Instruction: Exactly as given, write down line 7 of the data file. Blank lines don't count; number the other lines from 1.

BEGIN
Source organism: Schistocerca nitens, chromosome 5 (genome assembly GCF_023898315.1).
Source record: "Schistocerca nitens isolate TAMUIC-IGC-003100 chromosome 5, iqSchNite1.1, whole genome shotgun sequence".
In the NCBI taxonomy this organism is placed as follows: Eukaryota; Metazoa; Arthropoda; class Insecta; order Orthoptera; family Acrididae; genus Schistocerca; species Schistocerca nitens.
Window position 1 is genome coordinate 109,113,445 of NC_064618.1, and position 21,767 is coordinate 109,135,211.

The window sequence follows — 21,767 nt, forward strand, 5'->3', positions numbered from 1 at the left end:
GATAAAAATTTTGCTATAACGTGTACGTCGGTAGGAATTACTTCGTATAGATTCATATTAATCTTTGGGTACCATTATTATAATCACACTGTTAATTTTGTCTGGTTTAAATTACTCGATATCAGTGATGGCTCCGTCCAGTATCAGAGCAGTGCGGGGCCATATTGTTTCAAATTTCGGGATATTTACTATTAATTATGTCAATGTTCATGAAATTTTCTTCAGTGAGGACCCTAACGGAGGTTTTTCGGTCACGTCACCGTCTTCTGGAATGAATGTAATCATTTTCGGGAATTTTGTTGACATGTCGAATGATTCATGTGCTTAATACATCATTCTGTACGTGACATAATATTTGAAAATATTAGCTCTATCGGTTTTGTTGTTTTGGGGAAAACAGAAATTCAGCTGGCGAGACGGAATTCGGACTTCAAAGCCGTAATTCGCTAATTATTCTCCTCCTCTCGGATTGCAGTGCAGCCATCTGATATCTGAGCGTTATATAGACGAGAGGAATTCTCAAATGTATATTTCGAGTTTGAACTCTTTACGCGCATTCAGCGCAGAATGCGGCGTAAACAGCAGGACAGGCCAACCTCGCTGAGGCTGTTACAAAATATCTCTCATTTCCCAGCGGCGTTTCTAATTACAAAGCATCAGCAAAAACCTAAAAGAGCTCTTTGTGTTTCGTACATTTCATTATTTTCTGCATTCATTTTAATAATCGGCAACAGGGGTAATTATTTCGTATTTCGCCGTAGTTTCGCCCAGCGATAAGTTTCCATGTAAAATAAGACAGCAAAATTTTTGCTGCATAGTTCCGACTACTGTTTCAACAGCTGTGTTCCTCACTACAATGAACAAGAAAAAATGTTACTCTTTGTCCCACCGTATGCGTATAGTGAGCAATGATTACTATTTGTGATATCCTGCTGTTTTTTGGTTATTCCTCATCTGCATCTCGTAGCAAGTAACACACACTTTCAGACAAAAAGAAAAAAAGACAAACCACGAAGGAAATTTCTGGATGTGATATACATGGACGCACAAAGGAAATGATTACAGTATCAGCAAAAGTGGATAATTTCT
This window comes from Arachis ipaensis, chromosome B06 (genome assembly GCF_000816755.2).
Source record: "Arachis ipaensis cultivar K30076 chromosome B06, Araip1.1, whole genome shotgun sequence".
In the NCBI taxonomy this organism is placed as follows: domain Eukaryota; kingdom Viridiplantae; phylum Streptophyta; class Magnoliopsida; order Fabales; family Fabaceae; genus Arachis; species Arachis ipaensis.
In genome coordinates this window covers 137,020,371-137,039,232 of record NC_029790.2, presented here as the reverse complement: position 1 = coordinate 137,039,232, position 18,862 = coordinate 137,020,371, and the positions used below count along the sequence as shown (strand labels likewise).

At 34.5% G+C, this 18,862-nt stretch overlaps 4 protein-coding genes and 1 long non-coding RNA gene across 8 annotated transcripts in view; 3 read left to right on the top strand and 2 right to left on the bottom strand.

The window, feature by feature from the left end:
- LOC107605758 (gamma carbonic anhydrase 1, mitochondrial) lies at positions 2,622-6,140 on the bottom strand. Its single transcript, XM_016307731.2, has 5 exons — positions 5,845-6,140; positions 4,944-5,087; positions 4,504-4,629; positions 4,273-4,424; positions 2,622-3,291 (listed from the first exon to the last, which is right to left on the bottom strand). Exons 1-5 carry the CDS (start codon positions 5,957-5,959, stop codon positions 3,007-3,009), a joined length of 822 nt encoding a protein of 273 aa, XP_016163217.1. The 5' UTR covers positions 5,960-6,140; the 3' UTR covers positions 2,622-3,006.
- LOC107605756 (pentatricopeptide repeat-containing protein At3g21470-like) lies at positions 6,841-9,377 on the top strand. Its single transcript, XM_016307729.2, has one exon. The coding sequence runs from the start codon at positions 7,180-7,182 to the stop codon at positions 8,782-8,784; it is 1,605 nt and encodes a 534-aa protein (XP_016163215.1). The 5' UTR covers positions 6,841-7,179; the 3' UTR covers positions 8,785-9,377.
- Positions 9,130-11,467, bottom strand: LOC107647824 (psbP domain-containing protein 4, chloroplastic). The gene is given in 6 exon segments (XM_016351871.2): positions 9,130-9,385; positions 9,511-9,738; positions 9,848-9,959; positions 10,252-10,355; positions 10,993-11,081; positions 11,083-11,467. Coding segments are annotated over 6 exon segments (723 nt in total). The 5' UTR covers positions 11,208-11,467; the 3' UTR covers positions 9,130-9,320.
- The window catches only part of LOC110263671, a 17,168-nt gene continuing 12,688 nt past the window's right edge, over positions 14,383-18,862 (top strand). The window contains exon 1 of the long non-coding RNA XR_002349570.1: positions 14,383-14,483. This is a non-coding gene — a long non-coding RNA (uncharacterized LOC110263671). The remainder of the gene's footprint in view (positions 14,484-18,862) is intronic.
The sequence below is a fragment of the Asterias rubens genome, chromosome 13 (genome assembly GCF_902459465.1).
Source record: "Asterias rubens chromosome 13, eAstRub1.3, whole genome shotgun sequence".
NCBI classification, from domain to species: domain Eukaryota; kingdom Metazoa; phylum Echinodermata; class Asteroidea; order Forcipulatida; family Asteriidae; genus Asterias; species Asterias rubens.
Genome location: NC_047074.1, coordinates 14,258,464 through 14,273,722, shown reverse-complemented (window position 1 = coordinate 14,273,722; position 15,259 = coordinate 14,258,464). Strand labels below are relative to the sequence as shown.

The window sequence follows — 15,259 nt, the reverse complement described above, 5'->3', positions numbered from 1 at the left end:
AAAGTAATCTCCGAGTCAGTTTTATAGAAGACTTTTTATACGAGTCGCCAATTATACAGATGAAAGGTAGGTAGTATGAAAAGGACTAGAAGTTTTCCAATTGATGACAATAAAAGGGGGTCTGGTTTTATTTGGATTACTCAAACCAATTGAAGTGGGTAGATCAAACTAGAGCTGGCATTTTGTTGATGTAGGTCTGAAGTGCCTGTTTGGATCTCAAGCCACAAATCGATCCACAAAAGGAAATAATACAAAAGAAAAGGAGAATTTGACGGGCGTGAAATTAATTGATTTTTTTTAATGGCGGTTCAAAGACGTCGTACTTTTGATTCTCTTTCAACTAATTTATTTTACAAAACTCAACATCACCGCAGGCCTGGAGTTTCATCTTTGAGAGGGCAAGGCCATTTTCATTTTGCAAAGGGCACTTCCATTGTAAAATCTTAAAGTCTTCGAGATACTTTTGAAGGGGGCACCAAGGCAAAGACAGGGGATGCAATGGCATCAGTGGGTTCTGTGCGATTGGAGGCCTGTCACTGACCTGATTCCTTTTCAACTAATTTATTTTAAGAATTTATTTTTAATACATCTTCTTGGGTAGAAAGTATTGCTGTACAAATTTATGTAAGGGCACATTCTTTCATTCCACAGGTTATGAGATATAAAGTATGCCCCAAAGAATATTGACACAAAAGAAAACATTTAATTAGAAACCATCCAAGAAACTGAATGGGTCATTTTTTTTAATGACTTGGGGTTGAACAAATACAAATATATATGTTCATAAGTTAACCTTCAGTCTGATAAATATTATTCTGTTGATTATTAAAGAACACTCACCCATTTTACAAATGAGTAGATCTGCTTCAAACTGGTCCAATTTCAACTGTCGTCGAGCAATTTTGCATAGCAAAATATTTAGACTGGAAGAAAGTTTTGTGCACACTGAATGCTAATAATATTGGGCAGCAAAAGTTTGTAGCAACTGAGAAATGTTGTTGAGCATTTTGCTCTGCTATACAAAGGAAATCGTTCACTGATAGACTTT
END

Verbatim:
This window comes from Arachis ipaensis, chromosome B06 (genome assembly GCF_000816755.2).